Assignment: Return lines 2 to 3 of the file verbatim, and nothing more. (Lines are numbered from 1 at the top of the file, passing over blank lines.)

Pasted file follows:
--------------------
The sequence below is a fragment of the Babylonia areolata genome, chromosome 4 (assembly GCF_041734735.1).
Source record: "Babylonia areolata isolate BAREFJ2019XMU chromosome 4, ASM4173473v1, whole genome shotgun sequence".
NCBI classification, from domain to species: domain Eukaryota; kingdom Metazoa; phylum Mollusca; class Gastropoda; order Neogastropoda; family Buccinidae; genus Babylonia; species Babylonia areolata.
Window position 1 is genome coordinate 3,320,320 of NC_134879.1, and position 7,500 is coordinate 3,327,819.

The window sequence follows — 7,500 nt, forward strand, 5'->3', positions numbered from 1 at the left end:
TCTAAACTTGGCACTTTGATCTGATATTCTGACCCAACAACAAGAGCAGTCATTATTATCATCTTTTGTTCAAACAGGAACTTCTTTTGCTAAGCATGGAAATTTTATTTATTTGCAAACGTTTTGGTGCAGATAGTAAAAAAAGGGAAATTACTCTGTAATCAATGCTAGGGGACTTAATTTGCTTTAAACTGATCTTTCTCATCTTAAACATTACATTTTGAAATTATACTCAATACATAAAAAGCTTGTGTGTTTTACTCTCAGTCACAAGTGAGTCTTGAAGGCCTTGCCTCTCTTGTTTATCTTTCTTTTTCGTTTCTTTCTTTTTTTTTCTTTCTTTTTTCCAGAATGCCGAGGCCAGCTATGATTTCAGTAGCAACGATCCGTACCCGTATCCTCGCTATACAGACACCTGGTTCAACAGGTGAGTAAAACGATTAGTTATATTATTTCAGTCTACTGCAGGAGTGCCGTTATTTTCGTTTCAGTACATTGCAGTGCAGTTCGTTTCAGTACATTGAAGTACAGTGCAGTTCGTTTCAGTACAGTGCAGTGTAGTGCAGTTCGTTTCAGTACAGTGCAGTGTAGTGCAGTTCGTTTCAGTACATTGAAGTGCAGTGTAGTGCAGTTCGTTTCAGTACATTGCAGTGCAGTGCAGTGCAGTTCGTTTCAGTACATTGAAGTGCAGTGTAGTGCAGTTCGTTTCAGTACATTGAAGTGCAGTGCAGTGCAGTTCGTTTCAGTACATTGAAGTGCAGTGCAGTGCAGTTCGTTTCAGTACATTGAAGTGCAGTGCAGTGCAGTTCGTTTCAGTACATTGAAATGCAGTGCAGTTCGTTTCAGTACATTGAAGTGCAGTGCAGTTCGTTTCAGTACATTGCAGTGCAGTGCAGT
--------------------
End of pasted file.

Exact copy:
Source record: "Babylonia areolata isolate BAREFJ2019XMU chromosome 4, ASM4173473v1, whole genome shotgun sequence".
NCBI classification, from domain to species: domain Eukaryota; kingdom Metazoa; phylum Mollusca; class Gastropoda; order Neogastropoda; family Buccinidae; genus Babylonia; species Babylonia areolata.